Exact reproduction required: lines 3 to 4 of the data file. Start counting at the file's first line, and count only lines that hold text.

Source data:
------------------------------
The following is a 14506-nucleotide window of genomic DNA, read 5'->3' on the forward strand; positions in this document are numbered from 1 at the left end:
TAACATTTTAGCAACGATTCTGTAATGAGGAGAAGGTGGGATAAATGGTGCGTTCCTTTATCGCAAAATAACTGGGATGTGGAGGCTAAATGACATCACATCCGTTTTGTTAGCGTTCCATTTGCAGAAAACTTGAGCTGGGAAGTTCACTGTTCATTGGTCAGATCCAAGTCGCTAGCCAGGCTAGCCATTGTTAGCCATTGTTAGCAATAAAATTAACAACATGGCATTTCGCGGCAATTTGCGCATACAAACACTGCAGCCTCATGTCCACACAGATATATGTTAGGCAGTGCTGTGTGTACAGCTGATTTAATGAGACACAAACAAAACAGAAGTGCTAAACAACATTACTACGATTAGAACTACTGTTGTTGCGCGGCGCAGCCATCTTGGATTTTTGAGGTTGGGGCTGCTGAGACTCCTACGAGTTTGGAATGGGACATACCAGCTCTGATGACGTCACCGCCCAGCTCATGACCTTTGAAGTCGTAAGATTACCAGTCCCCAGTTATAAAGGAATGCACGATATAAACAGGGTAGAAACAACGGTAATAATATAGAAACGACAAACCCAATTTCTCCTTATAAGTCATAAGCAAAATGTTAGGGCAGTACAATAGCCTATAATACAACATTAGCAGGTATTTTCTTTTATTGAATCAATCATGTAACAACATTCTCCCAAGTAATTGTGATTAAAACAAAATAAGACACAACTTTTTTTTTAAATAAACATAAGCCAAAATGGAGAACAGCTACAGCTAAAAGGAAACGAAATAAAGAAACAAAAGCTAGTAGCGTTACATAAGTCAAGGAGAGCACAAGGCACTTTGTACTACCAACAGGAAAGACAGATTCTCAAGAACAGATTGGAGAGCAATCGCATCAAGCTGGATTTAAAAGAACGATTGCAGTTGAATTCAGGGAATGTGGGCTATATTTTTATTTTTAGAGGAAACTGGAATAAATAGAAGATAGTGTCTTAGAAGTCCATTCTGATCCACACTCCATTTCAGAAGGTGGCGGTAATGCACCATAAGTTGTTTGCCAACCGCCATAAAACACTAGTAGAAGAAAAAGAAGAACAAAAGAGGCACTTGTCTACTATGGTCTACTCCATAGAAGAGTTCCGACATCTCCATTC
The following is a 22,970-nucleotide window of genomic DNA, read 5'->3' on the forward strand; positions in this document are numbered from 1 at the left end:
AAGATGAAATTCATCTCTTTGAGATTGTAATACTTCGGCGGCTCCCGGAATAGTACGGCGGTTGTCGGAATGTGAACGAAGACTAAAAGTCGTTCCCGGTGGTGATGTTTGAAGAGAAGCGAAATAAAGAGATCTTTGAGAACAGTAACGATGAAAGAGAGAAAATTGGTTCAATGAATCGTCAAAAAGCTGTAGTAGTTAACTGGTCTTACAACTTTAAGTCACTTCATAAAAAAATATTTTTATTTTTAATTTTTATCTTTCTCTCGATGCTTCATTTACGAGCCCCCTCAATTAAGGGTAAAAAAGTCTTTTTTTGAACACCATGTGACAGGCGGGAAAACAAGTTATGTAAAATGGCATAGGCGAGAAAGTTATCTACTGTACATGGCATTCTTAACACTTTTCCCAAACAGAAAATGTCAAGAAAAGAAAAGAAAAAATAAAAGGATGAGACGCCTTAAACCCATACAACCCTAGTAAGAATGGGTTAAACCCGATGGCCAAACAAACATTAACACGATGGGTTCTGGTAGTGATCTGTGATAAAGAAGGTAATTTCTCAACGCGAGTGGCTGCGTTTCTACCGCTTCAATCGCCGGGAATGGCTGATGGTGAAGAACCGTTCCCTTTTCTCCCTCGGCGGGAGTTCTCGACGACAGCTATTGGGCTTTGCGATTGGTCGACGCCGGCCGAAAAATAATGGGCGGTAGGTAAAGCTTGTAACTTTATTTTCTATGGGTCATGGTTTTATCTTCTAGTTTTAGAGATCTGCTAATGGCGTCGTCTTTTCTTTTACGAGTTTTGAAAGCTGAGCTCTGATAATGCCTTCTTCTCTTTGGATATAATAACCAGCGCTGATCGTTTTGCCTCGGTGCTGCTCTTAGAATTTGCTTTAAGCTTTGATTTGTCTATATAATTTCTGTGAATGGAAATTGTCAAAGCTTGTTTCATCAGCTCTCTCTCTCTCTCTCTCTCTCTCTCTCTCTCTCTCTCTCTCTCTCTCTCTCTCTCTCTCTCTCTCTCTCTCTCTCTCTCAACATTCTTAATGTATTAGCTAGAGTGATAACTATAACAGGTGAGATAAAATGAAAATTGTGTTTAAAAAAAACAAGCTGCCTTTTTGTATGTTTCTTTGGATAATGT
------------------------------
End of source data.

The following is a 22,970-nucleotide window of genomic DNA, read 5'->3' on the forward strand; positions in this document are numbered from 1 at the left end:
AAGATGAAATTCATCTCTTTGAGATTGTAATACTTCGGCGGCTCCCGGAATAGTACGGCGGTTGTCGGAATGTGAACGAAGACTAAAAGTCGTTCCCGGTGGTGATGTTTGAAGAGAAGCGAAATAAAGAGATCTTTGAGAACAGTAACGATGAAAGAGAGAAAATTGGTTCAATGAATCGTCAAAAAGCTGTAGTAGTTAACTGGTCTTACAACTTTAAGTCACTTCATAAAAAAATATTTTTATTTTTAATTTTTATCTTTCTCTCGATGCTTCATTTACGAGCCCCCTCAATTAAGGGTAAAAAAGTCTTTTTTTGAACACCATGTGACAGGCGGGAAAACAAGTTATGTAAAATGGCATAGGCGAGAAAGTTATCTACTGTACATGGCATTCTTAACACTTTTCCCAAACAGAAAATGTCAAGAAAAGAAAAGAAAAAATAAAAGGATGAGACGCCTTAAACCCATACAACCCTAGTAAGAATGGGTTAAACCCGATGGCCAAACAAACATTAACACGATGGGTTCTGGTAGTGATCTGTGATAAAGAAGGTAATTTCTCAACGCGAGTGGCTGCGTTTCTACCGCTTCAATCGCCGGGAATGGCTGATGGTGAAGAACCGTTCCCTTTTCTCCCTCGGCGGGAGTTCTCGACGACAGCTATTGGGCTTTGCGATTGGTCGACGCCGGCCGAAAAATAATGGGCGGTAGGTAAAGCTTGTAACTTTATTTTCTATGGGTCATGGTTTTATCTTCTAGTTTTAGAGATCTGCTAATGGCGTCGTCTTTTCTTTTACGAGTTTTGAAAGCTGAGCTCTGATAATGCCTTCTTCTCTTTGGATATAATAACCAGCGCTGATCGTTTTGCCTCGGTGCTGCTCTTAGAATTTGCTTTAAGCTTTGATTTGTCTATATAATTTCTGTGAATGGAAATTGTCAAAGCTTGTTTCATCAGCTCTCTCTCTCTCTCTCTCTCTCTCTCTCTCTCTCTCTCTCTCTCTCTCTCTCTCTCTCTCTCTCTCTCTCTCTCTCTCTCAACATTCTTAATGTATTAGCTAGAGTGATAACTATAACAGGTGAGATAAAATGAAAATTGTGTTTAAAAAAAACAAGCTGCCTTTTTGTATGTTTCTTTGGATAATGT